Plenty of discussion around cryptocurrency and blockchain technologies are around those who are either fully evangelised or are in the process of being so. Yet for many others, the benefits will hope to go through unseen.
It’s how technology ought to be – if it’s difficult to use or in any way not a seamless experience, then it is not doing its job. This is how Beam, a startup based across three continents, aims to put blockchain to use in the retail industry.
According to IHS Markit, retail and eCommerce will realise $164 billion in ‘probable’ business value by 2030 because of a rise in the number of blockchain projects that are initiated and deployed. Initial use cases, the research firm added, would be around trade promotions, payments, smart contracts and supply chain, while larger retailers will need more time to be convinced.
Beam outlines the reason why it is opening up its platform on its ICO page. “In the future of retail, all our data belongs to us, the customer, and we get paid to share it,” the company explains. “This has created a waste-free world where every product and service is perfectly matched to our needs and wants.
“Every product and service knows its customer before it is produced, and they find us at the right time, right place, and for the right price.”
Shezan Amiji, co-founder of Beam, takes up the concept of waste further – and it’s not just around retailers and brands disposing of stock, as recently revealed with Burberry, which contributes.
Amiji was recently speaking to a retail partner, who had been in business for the better part of two decades, and asked how much money had been paid in processing fees to Visa and Mastercard over the years. The answer: around $400 million. Amiji then asked: have either of those companies sent a Christmas card for being such a loyal customer in those 20 years?
It may be a flippant example, but as Amiji puts it: “This is a small example of how incumbents in the retail ecosystem are extracting value out of it but are not adding the commensurate value back into it.” With blockchain therefore, the retailer and the end user should win.
Another factor in Beam’s advantage is its age. Six years is not ancient in the grand scheme of things, but in startup and cryptoland it’s almost an eternity. Naturally, the interest in blockchain was recent, having been focused in the payments ecosystem previously. The mission hasn’t changed per se, but the journey has.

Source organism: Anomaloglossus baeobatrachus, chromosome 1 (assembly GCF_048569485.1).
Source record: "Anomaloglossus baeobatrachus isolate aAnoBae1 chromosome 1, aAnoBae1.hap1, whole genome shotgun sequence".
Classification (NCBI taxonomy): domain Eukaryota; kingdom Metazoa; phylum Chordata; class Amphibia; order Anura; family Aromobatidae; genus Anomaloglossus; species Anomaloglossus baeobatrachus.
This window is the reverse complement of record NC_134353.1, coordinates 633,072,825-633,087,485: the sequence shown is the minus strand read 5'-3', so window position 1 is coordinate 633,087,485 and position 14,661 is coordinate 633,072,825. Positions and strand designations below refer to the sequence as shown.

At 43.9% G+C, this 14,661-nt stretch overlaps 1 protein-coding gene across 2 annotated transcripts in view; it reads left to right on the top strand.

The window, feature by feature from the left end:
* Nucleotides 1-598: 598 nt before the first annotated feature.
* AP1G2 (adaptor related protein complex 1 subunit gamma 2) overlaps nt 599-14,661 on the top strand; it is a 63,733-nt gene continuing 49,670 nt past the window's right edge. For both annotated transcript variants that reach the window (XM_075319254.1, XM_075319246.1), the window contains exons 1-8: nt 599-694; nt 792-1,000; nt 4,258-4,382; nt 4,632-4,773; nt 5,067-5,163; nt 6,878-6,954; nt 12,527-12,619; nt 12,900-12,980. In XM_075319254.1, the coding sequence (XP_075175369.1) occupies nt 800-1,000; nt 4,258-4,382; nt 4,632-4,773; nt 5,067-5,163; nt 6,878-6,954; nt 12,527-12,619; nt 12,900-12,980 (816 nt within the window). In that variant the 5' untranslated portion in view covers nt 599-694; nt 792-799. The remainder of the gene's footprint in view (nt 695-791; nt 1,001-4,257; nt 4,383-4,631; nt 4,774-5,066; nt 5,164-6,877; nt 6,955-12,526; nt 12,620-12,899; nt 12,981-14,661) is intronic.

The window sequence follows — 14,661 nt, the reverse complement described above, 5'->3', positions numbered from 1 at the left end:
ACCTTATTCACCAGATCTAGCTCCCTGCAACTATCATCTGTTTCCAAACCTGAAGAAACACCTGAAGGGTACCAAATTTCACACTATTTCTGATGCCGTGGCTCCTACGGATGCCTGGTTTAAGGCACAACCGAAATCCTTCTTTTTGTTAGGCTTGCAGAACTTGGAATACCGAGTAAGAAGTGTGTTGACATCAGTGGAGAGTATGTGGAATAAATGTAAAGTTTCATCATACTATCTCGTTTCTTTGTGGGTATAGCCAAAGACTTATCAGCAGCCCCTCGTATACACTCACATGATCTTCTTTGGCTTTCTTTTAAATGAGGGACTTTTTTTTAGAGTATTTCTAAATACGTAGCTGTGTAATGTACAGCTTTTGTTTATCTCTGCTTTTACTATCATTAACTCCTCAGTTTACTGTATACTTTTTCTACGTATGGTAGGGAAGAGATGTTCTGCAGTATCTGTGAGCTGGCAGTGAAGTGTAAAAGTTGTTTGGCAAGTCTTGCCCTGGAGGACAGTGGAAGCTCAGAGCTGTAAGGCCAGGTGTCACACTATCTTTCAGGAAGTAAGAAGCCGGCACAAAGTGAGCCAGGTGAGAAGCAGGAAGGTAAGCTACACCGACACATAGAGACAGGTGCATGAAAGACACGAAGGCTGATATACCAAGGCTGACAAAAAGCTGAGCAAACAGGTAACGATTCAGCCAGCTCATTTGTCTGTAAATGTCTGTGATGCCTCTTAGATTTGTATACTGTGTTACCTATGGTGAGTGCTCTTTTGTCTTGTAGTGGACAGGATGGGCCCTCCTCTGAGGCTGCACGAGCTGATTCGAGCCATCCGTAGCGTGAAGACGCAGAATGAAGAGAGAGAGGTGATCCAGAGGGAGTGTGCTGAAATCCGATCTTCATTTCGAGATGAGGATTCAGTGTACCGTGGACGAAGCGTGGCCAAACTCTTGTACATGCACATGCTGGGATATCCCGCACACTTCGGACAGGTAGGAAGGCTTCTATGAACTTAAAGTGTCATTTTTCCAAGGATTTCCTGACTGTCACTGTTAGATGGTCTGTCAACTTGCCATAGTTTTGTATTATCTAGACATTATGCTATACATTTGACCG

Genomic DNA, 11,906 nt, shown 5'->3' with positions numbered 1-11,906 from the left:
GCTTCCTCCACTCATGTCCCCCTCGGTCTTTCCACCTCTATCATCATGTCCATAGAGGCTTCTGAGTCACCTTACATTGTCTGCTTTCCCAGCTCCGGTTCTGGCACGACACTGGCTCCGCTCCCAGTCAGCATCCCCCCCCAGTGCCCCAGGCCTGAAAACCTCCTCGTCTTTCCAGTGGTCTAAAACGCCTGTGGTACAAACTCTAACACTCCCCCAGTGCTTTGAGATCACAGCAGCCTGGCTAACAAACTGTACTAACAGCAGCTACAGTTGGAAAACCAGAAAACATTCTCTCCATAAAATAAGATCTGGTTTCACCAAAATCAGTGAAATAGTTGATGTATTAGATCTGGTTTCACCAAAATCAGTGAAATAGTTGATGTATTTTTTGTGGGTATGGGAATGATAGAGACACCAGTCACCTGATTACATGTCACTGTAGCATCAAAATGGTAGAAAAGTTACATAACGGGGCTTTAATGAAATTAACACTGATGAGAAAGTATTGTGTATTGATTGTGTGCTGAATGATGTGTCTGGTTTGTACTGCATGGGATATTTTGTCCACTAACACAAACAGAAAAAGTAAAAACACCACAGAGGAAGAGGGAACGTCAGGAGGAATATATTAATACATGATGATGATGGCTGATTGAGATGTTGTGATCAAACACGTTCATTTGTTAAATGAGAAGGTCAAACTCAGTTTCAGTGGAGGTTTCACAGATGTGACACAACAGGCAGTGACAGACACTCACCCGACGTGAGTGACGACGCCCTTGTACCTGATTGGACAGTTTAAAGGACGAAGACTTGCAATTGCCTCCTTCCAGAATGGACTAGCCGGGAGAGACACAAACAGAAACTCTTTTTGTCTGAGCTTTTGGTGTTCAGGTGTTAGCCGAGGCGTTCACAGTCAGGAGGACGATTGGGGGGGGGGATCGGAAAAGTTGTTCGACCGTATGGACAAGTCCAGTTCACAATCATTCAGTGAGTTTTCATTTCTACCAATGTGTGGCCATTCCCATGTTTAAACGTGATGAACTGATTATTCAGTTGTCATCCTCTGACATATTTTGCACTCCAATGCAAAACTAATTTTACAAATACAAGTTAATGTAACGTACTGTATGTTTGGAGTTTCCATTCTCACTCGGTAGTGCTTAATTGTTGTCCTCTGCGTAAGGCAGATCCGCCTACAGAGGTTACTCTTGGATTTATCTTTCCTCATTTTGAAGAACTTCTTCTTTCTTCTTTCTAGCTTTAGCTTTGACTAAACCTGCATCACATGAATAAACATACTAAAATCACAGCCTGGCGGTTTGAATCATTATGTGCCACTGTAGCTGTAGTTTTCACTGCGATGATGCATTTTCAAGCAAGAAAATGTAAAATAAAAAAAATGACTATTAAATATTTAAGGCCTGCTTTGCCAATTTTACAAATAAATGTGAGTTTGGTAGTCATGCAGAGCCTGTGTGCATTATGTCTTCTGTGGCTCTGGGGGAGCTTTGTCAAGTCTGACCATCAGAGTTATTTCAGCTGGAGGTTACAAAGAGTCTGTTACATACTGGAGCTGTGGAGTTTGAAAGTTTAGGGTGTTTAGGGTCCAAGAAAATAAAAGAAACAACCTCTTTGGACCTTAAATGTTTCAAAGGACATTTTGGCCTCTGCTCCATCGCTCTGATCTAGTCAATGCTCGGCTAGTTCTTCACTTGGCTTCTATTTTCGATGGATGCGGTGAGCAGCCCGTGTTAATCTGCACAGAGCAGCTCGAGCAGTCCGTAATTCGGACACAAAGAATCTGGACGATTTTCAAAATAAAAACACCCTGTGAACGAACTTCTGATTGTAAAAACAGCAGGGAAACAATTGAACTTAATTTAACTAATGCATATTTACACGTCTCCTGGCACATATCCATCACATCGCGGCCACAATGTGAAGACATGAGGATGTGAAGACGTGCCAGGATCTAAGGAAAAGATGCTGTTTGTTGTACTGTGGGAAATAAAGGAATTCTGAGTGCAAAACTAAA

“We’ve made a lot of mistakes over the last six years – those mistakes are invaluable in terms of learning,” Amiji explains. “We understand the challenges and the issues of the retail ecosystem perhaps better than most, because we’ve been fully immersed in it. The solution already works [and] already solves problems for existing members of the retail ecosystem – now we want to broaden it and deepen it.”
One particular aspect of retail – as Arianee, a startup focusing on putting luxury goods on the blockchain told this publication – is that third parties are often trusted with suspicion. Amiji confirms this. “The larger the retailer, the more they want to do themselves, because they think they can do it themselves,” he says. “The problem has always been that – I think there’s a degree of self-awareness sinking in to the retail economy – they’re probably better equipped to do some things rather than others.
“I think there is a growing realisation that they should focus on what they’re really good at and leave the rest to people who are specialised.”
With this, then innovation can thrive. Take real-time pricing algorithms as an example. “That’s what the blockchain allows you to do as well,” adds Amiji. “It allows you to deliver specialised services on a common platform, and by creating an open network, an open platform, it allows people to develop a specific and really narrow range of expertise that’s very deep and that can help.”
Beam’s vision is so ingrained – and the company’s position so solid – that they have been in a position to give money back to investors – not least with its recent series B funding round. “We actually had money in the bank, and we went back to investors and gave that money back, because they had solicited that money on a specific plan. Given what we saw about the blockchain and crypto, we felt [that] this was the right plan for us to do, and we felt strongly enough about it to give money back to investors.
“Obviously we have the luxury of doing that because we have an existing business, and so that gave us the opportunity to do that.”
Ultimately, the company’s goal is to bring potentially disparate groups together. It is that, rather than just a basic trust argument, which Amiji sees as key. “I have a slightly different perspective,” he says. “I think what blockchain does is allows people to work together, but not necessarily trust each other to work together. For example, it allows people to partner and cooperate who would not be willing to cooperate otherwise.
“The fact that it’s decentralised, and there’s no one entity that controls all that information, everyone that’s on the platform controls their access to that information, and that is a powerful thing of the blockchain.
“Rather than introducing trust into the economy, and into the system, it eliminates the need for trust.”